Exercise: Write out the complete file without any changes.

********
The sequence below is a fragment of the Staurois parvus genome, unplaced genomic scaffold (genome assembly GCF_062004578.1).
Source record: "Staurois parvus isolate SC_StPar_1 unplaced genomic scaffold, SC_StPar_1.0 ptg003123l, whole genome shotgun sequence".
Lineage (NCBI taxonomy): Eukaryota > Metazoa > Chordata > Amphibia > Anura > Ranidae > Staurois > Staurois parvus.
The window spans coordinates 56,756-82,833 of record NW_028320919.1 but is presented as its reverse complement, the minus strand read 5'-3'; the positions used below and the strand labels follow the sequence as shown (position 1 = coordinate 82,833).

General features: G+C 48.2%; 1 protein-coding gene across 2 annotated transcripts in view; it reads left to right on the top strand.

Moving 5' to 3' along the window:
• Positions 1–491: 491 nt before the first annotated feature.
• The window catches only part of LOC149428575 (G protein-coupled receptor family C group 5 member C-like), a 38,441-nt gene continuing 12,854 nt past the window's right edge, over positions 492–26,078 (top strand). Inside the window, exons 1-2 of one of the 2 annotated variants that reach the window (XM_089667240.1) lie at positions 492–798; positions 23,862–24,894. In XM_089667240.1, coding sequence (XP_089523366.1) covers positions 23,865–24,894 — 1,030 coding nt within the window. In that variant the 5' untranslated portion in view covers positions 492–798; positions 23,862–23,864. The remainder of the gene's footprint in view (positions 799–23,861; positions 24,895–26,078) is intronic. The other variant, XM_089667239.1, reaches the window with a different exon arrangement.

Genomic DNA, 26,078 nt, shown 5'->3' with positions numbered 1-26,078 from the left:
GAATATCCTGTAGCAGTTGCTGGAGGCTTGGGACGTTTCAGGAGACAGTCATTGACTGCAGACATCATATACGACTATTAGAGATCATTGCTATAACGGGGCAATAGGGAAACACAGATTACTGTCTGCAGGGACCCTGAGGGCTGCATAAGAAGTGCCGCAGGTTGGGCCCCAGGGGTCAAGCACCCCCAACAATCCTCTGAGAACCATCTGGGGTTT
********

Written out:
The sequence below is a fragment of the Staurois parvus genome, unplaced genomic scaffold (genome assembly GCF_062004578.1).
Source record: "Staurois parvus isolate SC_StPar_1 unplaced genomic scaffold, SC_StPar_1.0 ptg003123l, whole genome shotgun sequence".
Lineage (NCBI taxonomy): Eukaryota > Metazoa > Chordata > Amphibia > Anura > Ranidae > Staurois > Staurois parvus.
The window spans coordinates 56,756-82,833 of record NW_028320919.1 but is presented as its reverse complement, the minus strand read 5'-3'; the positions used below and the strand labels follow the sequence as shown (position 1 = coordinate 82,833).

General features: G+C 48.2%; 1 protein-coding gene across 2 annotated transcripts in view; it reads left to right on the top strand.

Moving 5' to 3' along the window:
• Positions 1–491: 491 nt before the first annotated feature.
• The window catches only part of LOC149428575 (G protein-coupled receptor family C group 5 member C-like), a 38,441-nt gene continuing 12,854 nt past the window's right edge, over positions 492–26,078 (top strand). Inside the window, exons 1-2 of one of the 2 annotated variants that reach the window (XM_089667240.1) lie at positions 492–798; positions 23,862–24,894. In XM_089667240.1, coding sequence (XP_089523366.1) covers positions 23,865–24,894 — 1,030 coding nt within the window. In that variant the 5' untranslated portion in view covers positions 492–798; positions 23,862–23,864. The remainder of the gene's footprint in view (positions 799–23,861; positions 24,895–26,078) is intronic. The other variant, XM_089667239.1, reaches the window with a different exon arrangement.

Genomic DNA, 26,078 nt, shown 5'->3' with positions numbered 1-26,078 from the left:
GAATATCCTGTAGCAGTTGCTGGAGGCTTGGGACGTTTCAGGAGACAGTCATTGACTGCAGACATCATATACGACTATTAGAGATCATTGCTATAACGGGGCAATAGGGAAACACAGATTACTGTCTGCAGGGACCCTGAGGGCTGCATAAGAAGTGCCGCAGGTTGGGCCCCAGGGGTCAAGCACCCCCAACAATCCTCTGAGAACCATCTGGGGTTT